Throughout life many people will touch our lives in both positive and negative ways, but only a few will leave lasting impressions on our characters and on our souls. I feel that one person has shown me what it is to be truly blessed. Blessed with not only material possessions, but with a level head and a loving family that has guided me into taking the road less traveled. This individual has been my best friend. She has allowed me to take care of her when no one else would; to guide her when she was left in the dark with no one to show her the way. It sounds like I would be the one that made the most difference in her life, but this is not so. It was through this love and guidance that I was blessed to be able to share with her, that has taught me many lessons. She has taught me the meaning of true friendship, true hardship, and true faith. She has given me all the virtues that go along with being a true friend while enduring many hardships and only asking for a little faith in return. I hope I have impacted her life as much as she has mine. What amazes me the most about this beautiful individual is that she has never looked at what I have and been jealous or envious. She has only wanted to share in my life and hope that our strengths would rub off on each other. It is true what is said about best friends; we can sit on a porch-swing together, not saying a single word, and walk away as if we both just had the best conversation of our lives. I feel that in the years to come my life will continue to take shape with the realization that I have guided a lost creature through a stage in her life where she needed it the most. Her love and friendship will stay with me always and I will continue to be forever thankful for all the blessings God has graced me with.
For as long as I can remember, I have always wanted to become a doctor. Perhaps this aspiration is related to growing up around many doctors in my family. For example, my dad is a physician in the United States Navy, specializing in aerospace medicine. As a young child I remember playing dress-up with his baby-blue scrubs and white lab coat. I would run around the house with his stethoscope around my neck wanting to check everyone’s heartbeat. During his many weekends on call, my family and I would bring dinner to my dad in hopes to spend some time with him. Most of the time he was too busy to eat and would have to run to help the overflowing patients awaiting his care. It was at this point that I realized that I too wanted to make a difference in people’s lives. I too wanted to become a doctor. Recently I have had to make one of the most important decisions of a young person’s life; I had to choose the institution where I would continue my education in the hopes of one day becoming a doctor. With much thought, and still with the idea of taking the road less traveled, I chose the University of Miami over the more familiar University of Florida. With many friends planning to attend UF, the decision was difficult, but different. I feel that I have made the right decision and that it will ensure success in my future plans to attend medical school.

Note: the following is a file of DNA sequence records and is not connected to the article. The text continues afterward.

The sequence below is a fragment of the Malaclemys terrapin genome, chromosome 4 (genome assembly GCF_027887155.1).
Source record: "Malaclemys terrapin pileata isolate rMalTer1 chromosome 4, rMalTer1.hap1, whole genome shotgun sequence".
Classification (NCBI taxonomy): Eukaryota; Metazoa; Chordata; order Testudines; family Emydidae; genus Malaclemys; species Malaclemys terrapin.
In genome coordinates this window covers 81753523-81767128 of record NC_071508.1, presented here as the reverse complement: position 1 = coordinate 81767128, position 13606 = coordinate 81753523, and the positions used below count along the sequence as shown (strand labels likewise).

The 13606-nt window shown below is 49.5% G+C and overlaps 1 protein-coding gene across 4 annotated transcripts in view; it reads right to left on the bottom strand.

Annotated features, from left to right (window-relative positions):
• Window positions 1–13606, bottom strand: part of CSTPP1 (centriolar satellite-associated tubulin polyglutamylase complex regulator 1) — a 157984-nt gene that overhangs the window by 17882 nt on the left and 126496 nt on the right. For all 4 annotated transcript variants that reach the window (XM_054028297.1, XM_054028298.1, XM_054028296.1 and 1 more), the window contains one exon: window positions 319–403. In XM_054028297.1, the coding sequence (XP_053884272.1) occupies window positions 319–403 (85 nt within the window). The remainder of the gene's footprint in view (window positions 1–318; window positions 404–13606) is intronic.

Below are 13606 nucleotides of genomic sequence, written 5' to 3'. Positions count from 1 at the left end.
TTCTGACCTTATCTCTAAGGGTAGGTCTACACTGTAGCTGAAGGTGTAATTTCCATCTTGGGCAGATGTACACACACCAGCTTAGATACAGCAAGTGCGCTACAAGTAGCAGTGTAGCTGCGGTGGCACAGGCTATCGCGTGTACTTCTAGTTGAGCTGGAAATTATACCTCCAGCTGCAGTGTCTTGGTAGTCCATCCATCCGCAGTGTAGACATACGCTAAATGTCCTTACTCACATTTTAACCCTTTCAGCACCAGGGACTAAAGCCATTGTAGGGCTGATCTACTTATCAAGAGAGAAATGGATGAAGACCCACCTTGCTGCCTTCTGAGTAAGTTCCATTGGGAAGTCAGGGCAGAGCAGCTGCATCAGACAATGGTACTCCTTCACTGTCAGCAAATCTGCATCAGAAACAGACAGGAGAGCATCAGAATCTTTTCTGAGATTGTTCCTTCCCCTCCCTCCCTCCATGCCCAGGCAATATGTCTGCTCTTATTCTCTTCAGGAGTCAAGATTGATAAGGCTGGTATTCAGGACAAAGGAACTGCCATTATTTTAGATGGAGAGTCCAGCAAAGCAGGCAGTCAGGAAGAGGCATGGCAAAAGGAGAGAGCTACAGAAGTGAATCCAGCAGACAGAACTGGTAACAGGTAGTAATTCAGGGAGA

Wow! Forty already…how time flies! Well, here we are sitting in our little kitchenette in Sydney, Australia, overlooking the Pacific Ocean. It is a marvelous day and I couldn’t be happier as I blow 41 candles out that are ablaze on top of a melting ice cream cake. The voices that I hear singing happy birthday are dancing in my head as I am overcome with the feeling that I am the luckiest woman alive. At the moment, I don’t think I would change a single thing in my life. I have an extremely wonderful, loving, supporting husband that has given me three enchanting children. The eldest is Adam Jr. He is 11 years old and the finest big brother to his five-year-old twin sisters, Lillian Kathryn and Morgan Fanancy. My adventurous career as a Flight Surgeon in the US Navy has allowed us to live in the most fantastic places; Naples Italy, Key West Florida, and Sydney being amongst my favorites. We have gotten to travel the world and the kids, even though it is hard for them to leave friends, have enjoyed all the cultures that have enriched their lives so far. My job in the Navy has allowed me to have much family time. On the weekends, we try to expose the children to a new activity or a new place. Just yesterday, we all went sailing on the Great Barrier Reef. The kids saw dolphins jumping and immediately thought of grandma and grandpa at home in Gulf Breeze, Florida. The kids miss them, but we get to see them often because they just can’t stand not being able to spoil their precious grandchildren all the time. All I can say about my life is what my father used to say all the time when I was a little girl, “Life is good!”
“Life is good,” and I hope it stays that way. It is a great joy to be able to use these three words this early in my life. The experiences I have ventured through and the people who have touched my life these past 18 years have helped carve who I am today. I hope my character will remain strong and determined to allow me to fulfill my every dream and desire.